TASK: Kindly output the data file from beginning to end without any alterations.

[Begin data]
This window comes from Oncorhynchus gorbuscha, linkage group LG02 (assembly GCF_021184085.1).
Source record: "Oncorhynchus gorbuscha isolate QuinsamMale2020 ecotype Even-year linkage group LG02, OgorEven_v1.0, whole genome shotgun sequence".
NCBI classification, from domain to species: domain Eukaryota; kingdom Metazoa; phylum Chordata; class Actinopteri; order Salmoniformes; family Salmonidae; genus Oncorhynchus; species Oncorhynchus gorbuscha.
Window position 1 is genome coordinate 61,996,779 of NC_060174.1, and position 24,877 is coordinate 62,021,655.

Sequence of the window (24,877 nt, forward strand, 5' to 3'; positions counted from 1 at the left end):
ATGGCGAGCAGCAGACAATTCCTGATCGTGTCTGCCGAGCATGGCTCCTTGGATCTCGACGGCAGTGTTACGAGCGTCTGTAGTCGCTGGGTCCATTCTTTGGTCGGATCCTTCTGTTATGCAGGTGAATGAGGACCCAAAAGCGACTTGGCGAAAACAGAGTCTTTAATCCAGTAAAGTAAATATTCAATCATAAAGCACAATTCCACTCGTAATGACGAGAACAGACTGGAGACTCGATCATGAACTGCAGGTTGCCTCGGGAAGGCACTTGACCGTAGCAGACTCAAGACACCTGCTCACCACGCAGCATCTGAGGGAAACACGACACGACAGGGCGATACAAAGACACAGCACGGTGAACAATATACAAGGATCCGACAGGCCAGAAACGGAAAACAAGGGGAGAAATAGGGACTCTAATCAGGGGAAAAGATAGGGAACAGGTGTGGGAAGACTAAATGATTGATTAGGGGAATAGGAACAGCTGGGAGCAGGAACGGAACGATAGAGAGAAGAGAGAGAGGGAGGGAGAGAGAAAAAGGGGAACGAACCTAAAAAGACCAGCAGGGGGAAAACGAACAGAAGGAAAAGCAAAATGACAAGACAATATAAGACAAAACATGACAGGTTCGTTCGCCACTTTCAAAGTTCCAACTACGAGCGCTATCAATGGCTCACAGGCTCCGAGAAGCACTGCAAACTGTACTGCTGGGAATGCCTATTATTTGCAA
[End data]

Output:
This window comes from Oncorhynchus gorbuscha, linkage group LG02 (assembly GCF_021184085.1).
Source record: "Oncorhynchus gorbuscha isolate QuinsamMale2020 ecotype Even-year linkage group LG02, OgorEven_v1.0, whole genome shotgun sequence".
NCBI classification, from domain to species: domain Eukaryota; kingdom Metazoa; phylum Chordata; class Actinopteri; order Salmoniformes; family Salmonidae; genus Oncorhynchus; species Oncorhynchus gorbuscha.
Window position 1 is genome coordinate 61,996,779 of NC_060174.1, and position 24,877 is coordinate 62,021,655.

Sequence of the window (24,877 nt, forward strand, 5' to 3'; positions counted from 1 at the left end):
ATGGCGAGCAGCAGACAATTCCTGATCGTGTCTGCCGAGCATGGCTCCTTGGATCTCGACGGCAGTGTTACGAGCGTCTGTAGTCGCTGGGTCCATTCTTTGGTCGGATCCTTCTGTTATGCAGGTGAATGAGGACCCAAAAGCGACTTGGCGAAAACAGAGTCTTTAATCCAGTAAAGTAAATATTCAATCATAAAGCACAATTCCACTCGTAATGACGAGAACAGACTGGAGACTCGATCATGAACTGCAGGTTGCCTCGGGAAGGCACTTGACCGTAGCAGACTCAAGACACCTGCTCACCACGCAGCATCTGAGGGAAACACGACACGACAGGGCGATACAAAGACACAGCACGGTGAACAATATACAAGGATCCGACAGGCCAGAAACGGAAAACAAGGGGAGAAATAGGGACTCTAATCAGGGGAAAAGATAGGGAACAGGTGTGGGAAGACTAAATGATTGATTAGGGGAATAGGAACAGCTGGGAGCAGGAACGGAACGATAGAGAGAAGAGAGAGAGGGAGGGAGAGAGAAAAAGGGGAACGAACCTAAAAAGACCAGCAGGGGGAAAACGAACAGAAGGAAAAGCAAAATGACAAGACAATATAAGACAAAACATGACAGGTTCGTTCGCCACTTTCAAAGTTCCAACTACGAGCGCTATCAATGGCTCACAGGCTCCGAGAAGCACTGCAAACTGTACTGCTGGGAATGCCTATTATTTGCAA